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  Queries and Comments

 

May 2005
Originally published in CAP TODAY

Stephen J. Sarewitz, MD

From the files of the CAP's checklist-related questions. Answers reviewed by Stephen J. Sarewitz, MD, LAP checklist commissioner and staff pathologist, Valley Medical Center, Renton, Wash.

Q: With regard to analytic measurement ranges for blood gas and co-oximetry (Nova Biomedical), we are having difficulty finding a material to validate our reportable ranges. PCO2 only goes to 80 mmhg; pO2 only validates to the mid-300s; and the co-oximetry material does not validate the normal carboxyhemoglobin and methemoglobin parameters. Using this material means we will have AMR violations on a daily basis. Since we can't find a material to fit our needs, can we extrapolate these results to extend our ranges (not to exceed the manufacturer's specifications) to cover the routine values we see? For example, carboxyhemoglobin material validates the range from 4.3 to greater than 20. The normal range for carboxyhemoglobin is approximately zero to two. We can validate the abnormal results but not the normal results.

A: In the case of blood gas analysis, the requirements for analytic measurement range verification apply only to those parameters that can be calibrated and that are measured directly. These requirements do not apply to calculated parameters. Most oximeters can be calibrated for only total hemoglobin. Therefore, AMR verification should be performed for total hemoglobin, but it is not needed for derived quantities, such as carboxyhemoglobin fraction or methemoglobin fraction. Similarly, AMR verification is appropriate for pH, pCO2, and pO2, but not for calculated bicarbonate or total CO2 concentration.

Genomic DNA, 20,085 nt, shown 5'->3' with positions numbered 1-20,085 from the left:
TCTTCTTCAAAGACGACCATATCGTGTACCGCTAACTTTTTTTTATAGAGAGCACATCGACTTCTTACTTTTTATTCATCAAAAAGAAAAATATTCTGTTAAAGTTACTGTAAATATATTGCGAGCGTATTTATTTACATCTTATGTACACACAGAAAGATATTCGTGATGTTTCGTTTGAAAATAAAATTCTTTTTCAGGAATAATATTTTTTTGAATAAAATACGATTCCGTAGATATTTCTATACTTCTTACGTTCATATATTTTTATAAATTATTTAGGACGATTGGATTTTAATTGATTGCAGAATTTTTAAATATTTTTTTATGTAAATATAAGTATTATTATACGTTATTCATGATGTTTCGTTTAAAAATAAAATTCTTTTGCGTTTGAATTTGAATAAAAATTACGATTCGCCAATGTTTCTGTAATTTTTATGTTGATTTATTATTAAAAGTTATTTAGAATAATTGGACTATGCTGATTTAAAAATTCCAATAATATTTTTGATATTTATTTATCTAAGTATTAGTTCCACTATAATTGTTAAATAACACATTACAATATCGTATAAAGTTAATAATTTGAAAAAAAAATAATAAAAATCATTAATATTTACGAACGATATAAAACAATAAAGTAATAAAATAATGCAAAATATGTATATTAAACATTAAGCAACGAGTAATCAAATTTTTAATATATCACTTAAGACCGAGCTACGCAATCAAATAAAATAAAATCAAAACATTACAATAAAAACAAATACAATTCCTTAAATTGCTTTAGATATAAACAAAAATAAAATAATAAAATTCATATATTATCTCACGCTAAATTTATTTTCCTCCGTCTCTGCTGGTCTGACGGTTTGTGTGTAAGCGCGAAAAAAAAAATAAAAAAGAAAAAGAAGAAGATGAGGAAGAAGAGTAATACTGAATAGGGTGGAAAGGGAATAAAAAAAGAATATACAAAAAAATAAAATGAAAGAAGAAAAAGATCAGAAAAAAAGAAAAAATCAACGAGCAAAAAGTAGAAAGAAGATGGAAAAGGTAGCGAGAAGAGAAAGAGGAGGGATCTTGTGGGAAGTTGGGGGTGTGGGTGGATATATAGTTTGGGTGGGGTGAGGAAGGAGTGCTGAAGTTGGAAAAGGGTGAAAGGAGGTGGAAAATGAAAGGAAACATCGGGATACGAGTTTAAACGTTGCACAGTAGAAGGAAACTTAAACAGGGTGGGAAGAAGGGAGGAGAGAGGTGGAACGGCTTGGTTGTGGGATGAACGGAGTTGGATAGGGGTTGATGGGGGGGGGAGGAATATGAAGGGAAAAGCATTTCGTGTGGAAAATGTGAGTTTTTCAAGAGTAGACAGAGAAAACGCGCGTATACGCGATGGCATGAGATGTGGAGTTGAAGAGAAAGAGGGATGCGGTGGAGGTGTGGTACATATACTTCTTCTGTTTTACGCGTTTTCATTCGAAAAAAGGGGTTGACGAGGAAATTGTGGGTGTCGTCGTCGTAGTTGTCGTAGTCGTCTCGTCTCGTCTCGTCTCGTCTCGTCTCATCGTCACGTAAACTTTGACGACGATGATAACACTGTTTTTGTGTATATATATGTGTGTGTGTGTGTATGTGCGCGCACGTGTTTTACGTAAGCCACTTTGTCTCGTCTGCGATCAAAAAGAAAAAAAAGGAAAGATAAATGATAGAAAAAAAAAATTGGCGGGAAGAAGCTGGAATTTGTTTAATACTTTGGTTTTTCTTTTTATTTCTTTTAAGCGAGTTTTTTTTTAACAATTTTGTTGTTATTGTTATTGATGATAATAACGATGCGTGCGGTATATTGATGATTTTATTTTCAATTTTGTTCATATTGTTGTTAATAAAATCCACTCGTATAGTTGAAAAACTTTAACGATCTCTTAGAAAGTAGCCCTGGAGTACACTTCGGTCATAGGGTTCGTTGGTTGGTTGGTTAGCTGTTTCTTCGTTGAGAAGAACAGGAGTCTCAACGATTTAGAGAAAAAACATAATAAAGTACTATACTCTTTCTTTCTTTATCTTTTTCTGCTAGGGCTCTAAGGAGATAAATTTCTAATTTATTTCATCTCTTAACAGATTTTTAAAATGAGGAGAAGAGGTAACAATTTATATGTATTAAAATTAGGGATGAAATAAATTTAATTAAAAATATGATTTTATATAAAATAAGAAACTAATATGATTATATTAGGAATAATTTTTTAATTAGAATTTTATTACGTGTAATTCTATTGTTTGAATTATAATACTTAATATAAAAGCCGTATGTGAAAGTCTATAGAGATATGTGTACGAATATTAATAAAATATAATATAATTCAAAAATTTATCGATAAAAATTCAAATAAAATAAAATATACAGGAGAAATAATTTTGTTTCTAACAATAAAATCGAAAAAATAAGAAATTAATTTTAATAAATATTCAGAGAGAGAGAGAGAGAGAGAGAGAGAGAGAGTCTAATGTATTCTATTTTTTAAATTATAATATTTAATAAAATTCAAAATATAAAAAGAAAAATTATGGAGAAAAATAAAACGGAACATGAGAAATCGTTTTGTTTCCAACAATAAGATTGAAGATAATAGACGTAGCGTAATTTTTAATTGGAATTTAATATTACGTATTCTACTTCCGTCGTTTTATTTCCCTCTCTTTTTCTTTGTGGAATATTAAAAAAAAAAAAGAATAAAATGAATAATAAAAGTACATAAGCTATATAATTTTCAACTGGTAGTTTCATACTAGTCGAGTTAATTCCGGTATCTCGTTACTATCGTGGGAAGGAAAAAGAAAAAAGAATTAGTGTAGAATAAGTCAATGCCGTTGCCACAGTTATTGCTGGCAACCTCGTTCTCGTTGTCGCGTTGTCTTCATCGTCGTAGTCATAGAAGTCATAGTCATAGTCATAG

The materials used for AMR validation must be known to have matrix characteristics appropriate for the method. The test specimens must have analyte values that, at a minimum, are near the low, midpoint, and high values of the AMR. Guidelines for analyte levels near the low and high range of the AMR should be determined by the laboratory director. Factors to consider are the expected analytic imprecision near the limits, clinical impact of errors near the limits, and availability of test specimens near the limits.

It may be difficult to obtain specimens with values near the limits for some analytes—for example, T-uptake, free thyroxine, free phenytoin, prolactin, follicle-stimulating hormone, troponin, and pO2. In such cases, one should adopt reasonable procedures based on available materials. The method manufacturer's instructions for validating the AMR should be followed when available.

Q: Checklist item CHM.30550 requires the analytical measurement range for sweat chlorides to be no more than 10 mmol/L. Our instrument directly reads down to only 50 mmol/L. Is this a problem?

A: Checklist item CHM.30550 requires the lower level of the analytic measurement range to be less than or equal to 10 mmol/L. Most individuals without cystic fibrosis have sweat chlorides of less than 10 mmol/L. Getting an exact number is important for sweat chloride results in the 10 mmol/L to 45 mmol/L range because such results are abnormal and require clinical followup even though individuals with chlorides in this range do not have cystic fibrosis.